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Downtown Discovery Team lends helping hand to Regional Police

Last Updated Dec 6, 2017 at 9:26 pm EDT

(Downtown Kitchener BIA)

Regional Police are getting a bit of a break when it comes to responding to ‘nuisance’ calls in Kitchener, as a new outreach team is helping officers handle complaints in the downtown core.

The Downtown Discovery Team has been out patrolling the streets in DTK every weekday for the past few months.

Chief Bryan Larkin says the initiative is really a partnership between downtown businesses and Regional Police.

“We’ve had a long time relationship with the BIA, The Working Centre, and House of Friendship. When we started looking at the demand on our service in downtown Kitchener, much of the work that we do there isn’t crime related — only about 25 per cent is.”

The program receives its’ funding from the Downtown Kitchener BIA, and all of the Outreach Workers are hired by The Working Centre.

Larkin says the Team’s impact has been significant — as at times, police officers simply aren’t the best ones to deal with some of the complex issues that take place in the downtown core.

“When this was proposed by the BIA, and supported by the business owners, it made total sense to give it an opportunity. When you look at the data, our call demand is reducing, so it allows us to be more proactive and do other things in the downtown core. More importantly, the citizen or client winds up getting better service — as they get navigated to Public Health or somewhere more suited to their needs.”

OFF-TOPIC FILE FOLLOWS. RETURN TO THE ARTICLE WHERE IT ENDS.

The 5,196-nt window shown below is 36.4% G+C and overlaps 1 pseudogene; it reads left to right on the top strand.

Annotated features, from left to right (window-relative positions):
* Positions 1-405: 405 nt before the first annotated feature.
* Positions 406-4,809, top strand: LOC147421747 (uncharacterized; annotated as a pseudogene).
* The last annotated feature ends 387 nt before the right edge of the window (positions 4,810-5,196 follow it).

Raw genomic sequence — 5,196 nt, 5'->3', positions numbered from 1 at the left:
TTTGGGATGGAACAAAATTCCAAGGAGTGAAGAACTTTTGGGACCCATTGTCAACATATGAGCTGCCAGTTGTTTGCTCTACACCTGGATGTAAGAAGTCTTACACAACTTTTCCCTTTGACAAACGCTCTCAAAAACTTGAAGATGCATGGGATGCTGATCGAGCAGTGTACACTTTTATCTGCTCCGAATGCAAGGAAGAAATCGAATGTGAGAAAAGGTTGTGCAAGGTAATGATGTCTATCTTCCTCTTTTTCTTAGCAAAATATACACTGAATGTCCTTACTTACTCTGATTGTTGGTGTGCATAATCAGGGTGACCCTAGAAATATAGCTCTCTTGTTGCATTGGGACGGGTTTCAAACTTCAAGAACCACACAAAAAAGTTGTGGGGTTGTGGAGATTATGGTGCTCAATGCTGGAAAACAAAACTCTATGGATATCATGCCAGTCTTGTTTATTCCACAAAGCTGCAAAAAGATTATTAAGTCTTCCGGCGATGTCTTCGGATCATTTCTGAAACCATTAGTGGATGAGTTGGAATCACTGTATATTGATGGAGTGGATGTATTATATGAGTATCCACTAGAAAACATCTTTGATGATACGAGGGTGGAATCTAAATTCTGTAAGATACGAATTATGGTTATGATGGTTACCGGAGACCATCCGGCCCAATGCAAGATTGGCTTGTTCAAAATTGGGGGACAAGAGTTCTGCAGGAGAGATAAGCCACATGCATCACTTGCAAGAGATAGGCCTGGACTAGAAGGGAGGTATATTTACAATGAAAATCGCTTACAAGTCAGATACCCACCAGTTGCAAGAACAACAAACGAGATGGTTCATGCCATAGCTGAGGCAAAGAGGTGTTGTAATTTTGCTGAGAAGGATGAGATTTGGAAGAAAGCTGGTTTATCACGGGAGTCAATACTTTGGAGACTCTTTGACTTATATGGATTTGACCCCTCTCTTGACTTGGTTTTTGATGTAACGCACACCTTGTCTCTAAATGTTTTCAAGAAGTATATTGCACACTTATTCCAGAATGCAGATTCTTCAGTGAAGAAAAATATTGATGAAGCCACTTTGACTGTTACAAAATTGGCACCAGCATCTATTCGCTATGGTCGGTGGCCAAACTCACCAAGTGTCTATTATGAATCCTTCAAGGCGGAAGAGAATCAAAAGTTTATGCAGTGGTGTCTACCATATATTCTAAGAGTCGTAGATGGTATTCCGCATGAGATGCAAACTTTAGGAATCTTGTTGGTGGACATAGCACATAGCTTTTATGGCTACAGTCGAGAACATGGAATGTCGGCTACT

Larkin calls it a win-win situation for everybody.

“I applaud the program, and I think it’s something that has merit to be replicated in other parts of the Region.”

Larkin says the program specifically benefits many at-risk citizens that frequent downtown, including those suffering from mental health issues, addiction, and homelessness.

“Many of our clients or business owners are familiar with these people, so they’ll be able to recognize if maybe the person is just having a bad day.”

Larkin says in these instances, the traditional lens of police enforcement is not the solution, and that’s where the Outreach Workers come in.

“So as an example — elements of homelessness do impact our downtown core, so if we have a citizen that is maybe taking shelter in an ATM receptacle, and the bank manager recognizes them and phones the Outreach Worker — they’ll be able to get the person and point them in the right direction.”

Throughout the warmer months, calls for police service continuously increase when it comes to nuisance-type incidents in the downtown core — but Larkin says calls actually decreased in May and June of this year.

During the first two weeks of April, there were 81 ‘unwanted person’ calls in the downtown core. Once the Discovery Team was put into action though, the number of calls in the last two weeks of June was reduced to just 37.